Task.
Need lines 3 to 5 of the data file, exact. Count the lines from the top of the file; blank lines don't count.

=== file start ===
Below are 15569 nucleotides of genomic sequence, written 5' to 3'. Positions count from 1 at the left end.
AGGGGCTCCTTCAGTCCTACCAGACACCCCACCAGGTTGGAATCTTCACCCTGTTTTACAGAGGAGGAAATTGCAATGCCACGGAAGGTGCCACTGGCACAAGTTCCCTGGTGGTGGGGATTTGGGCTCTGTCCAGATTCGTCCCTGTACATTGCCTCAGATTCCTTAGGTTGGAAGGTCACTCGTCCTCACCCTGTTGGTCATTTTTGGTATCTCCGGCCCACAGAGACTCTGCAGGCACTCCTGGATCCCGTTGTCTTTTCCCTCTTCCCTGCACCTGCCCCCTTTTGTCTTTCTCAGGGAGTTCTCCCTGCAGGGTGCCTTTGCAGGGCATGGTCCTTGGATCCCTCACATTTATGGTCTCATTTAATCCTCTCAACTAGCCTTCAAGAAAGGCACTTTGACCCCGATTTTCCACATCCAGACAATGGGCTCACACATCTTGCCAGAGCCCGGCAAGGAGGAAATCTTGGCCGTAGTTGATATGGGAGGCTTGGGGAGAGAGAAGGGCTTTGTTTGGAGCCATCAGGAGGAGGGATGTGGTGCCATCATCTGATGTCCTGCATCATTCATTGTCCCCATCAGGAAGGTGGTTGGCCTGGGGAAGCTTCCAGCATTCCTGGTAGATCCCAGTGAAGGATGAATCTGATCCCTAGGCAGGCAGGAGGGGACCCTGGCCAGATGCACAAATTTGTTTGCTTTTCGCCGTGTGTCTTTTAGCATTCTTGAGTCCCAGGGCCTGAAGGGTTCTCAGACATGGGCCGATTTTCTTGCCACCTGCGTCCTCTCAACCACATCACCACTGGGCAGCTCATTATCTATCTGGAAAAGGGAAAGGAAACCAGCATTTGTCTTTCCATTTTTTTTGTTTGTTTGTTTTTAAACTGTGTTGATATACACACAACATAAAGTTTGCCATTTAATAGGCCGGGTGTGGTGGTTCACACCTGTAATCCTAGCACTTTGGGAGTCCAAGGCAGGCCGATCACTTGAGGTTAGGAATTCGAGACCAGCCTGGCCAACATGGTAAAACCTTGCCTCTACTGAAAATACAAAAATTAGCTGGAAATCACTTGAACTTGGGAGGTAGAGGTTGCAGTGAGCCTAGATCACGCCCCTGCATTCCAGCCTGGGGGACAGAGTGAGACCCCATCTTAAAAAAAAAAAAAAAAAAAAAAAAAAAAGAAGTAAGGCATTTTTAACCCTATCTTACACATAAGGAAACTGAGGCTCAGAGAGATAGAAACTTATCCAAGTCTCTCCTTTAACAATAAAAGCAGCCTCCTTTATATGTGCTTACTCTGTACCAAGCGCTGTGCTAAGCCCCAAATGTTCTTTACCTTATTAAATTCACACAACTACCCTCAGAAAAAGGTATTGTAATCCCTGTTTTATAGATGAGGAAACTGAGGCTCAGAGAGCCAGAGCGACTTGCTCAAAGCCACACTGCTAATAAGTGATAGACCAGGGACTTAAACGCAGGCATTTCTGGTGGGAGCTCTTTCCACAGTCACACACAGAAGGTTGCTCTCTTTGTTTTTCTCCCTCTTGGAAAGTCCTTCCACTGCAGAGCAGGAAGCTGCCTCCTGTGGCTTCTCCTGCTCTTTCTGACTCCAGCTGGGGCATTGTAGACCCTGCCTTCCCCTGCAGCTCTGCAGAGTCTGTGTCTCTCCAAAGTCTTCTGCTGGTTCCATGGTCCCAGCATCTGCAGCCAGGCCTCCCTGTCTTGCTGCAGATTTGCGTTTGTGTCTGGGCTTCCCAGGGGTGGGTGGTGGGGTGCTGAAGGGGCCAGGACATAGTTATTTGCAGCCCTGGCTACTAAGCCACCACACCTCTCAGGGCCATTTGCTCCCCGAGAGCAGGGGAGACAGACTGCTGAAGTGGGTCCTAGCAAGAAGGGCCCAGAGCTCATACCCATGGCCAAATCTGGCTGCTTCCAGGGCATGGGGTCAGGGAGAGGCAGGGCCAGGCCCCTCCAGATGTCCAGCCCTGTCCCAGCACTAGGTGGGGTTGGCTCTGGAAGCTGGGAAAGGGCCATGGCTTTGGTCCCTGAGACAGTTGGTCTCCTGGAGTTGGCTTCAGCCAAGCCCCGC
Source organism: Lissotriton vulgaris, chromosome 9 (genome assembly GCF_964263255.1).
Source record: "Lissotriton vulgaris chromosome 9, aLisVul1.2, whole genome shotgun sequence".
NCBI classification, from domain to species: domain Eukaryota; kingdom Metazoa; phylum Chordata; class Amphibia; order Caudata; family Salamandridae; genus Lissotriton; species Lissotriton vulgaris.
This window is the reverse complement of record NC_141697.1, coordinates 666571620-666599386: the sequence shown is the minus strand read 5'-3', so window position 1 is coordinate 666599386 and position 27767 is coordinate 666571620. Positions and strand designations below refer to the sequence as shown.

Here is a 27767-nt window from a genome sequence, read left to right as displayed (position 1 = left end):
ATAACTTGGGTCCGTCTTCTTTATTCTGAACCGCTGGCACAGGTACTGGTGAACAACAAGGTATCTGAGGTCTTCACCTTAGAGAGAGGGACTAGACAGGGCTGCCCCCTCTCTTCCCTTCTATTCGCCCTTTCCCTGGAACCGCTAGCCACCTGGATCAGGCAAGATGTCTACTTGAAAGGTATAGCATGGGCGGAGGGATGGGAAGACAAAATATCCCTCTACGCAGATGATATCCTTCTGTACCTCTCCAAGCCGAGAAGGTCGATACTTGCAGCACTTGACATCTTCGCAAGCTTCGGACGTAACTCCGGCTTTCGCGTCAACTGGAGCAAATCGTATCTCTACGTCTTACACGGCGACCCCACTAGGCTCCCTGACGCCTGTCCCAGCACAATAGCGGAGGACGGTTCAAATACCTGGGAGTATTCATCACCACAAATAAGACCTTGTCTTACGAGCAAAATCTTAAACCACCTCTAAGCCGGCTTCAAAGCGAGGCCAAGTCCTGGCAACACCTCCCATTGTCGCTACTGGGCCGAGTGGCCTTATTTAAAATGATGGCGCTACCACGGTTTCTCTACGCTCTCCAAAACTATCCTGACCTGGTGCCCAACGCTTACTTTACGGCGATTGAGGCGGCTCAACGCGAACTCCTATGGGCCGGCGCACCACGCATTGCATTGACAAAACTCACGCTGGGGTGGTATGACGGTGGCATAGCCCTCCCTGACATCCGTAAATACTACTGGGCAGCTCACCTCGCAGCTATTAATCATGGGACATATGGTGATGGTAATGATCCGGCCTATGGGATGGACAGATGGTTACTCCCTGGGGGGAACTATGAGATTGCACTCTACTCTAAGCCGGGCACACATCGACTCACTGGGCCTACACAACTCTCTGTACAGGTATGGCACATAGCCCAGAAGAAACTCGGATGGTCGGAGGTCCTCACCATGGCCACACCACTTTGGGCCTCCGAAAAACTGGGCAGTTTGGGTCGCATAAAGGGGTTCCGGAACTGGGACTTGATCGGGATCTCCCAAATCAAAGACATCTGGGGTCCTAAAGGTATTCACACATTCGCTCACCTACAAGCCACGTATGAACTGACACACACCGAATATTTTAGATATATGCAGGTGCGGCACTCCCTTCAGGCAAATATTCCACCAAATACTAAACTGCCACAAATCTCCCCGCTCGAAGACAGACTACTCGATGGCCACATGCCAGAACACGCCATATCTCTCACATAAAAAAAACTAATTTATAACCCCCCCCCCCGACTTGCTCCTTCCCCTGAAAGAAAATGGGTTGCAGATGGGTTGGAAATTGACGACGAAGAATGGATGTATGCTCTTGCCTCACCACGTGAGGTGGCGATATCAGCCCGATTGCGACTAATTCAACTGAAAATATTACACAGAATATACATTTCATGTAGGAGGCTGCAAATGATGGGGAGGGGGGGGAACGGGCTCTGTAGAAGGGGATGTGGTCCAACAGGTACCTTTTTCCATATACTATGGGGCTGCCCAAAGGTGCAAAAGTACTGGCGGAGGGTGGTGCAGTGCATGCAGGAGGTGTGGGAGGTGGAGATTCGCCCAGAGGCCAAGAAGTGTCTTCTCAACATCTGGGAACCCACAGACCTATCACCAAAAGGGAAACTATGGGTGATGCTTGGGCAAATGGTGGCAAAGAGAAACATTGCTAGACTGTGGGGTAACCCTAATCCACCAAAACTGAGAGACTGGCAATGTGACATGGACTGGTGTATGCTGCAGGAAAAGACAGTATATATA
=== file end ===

Source organism: Lissotriton vulgaris, chromosome 9 (genome assembly GCF_964263255.1).
Source record: "Lissotriton vulgaris chromosome 9, aLisVul1.2, whole genome shotgun sequence".
NCBI classification, from domain to species: domain Eukaryota; kingdom Metazoa; phylum Chordata; class Amphibia; order Caudata; family Salamandridae; genus Lissotriton; species Lissotriton vulgaris.